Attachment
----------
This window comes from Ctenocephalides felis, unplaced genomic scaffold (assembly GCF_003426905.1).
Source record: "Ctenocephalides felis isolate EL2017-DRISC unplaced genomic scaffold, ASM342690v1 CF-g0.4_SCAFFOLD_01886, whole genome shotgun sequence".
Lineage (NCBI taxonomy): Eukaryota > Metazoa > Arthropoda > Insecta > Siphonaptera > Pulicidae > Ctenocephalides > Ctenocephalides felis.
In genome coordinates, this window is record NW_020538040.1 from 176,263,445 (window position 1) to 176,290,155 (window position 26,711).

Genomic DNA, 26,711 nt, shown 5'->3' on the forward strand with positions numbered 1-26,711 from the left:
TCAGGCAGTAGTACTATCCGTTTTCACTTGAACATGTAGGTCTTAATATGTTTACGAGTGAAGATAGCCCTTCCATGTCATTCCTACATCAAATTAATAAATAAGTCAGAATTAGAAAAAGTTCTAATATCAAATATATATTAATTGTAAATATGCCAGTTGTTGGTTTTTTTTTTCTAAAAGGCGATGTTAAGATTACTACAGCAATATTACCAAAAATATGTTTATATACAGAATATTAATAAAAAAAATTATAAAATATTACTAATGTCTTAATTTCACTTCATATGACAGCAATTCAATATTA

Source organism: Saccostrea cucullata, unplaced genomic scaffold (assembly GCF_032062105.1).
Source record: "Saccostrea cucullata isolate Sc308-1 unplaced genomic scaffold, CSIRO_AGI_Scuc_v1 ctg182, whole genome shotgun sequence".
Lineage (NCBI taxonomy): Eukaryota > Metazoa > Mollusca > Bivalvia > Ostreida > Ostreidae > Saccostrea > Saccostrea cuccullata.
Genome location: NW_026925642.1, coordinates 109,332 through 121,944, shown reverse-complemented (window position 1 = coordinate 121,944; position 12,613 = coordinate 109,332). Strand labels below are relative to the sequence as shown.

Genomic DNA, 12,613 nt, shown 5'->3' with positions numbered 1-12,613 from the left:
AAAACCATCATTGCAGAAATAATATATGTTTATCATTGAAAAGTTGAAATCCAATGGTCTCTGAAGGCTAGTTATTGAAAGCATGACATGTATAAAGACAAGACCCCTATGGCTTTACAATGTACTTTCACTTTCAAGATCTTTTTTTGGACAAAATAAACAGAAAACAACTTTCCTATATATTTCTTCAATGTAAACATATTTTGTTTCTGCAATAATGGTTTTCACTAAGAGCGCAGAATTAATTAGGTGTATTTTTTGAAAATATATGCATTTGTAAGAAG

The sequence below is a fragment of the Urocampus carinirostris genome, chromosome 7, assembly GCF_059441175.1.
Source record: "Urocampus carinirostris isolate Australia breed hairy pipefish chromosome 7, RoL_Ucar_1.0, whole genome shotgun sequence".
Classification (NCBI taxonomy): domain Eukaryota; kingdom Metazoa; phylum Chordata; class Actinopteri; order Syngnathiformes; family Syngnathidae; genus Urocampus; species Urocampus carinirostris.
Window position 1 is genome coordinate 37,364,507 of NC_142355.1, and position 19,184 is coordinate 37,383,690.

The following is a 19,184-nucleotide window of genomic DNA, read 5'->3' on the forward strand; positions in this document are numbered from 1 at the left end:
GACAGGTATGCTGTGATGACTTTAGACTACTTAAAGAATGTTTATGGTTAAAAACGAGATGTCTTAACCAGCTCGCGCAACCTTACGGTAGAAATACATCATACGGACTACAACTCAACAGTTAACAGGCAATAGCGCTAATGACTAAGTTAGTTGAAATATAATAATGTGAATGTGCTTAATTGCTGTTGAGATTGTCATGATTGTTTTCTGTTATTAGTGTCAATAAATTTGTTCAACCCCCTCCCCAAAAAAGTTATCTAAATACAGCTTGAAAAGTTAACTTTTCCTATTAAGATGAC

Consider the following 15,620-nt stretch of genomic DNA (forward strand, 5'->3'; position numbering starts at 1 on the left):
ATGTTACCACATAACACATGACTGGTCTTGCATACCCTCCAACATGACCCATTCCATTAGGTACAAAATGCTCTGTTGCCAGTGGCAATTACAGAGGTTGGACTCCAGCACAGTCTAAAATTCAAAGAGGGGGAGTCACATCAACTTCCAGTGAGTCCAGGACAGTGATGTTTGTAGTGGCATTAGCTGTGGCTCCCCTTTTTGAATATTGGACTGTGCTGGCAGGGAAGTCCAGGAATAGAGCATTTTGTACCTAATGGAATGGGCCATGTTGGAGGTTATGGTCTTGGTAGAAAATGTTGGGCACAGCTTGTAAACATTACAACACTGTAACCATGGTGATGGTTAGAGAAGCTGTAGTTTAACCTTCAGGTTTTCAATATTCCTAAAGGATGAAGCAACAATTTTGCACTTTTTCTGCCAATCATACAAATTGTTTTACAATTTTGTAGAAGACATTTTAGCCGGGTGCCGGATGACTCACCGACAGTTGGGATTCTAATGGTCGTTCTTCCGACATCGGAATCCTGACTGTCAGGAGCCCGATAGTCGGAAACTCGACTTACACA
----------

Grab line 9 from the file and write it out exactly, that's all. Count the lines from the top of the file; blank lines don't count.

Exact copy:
Lineage (NCBI taxonomy): Eukaryota > Metazoa > Mollusca > Bivalvia > Ostreida > Ostreidae > Saccostrea > Saccostrea cuccullata.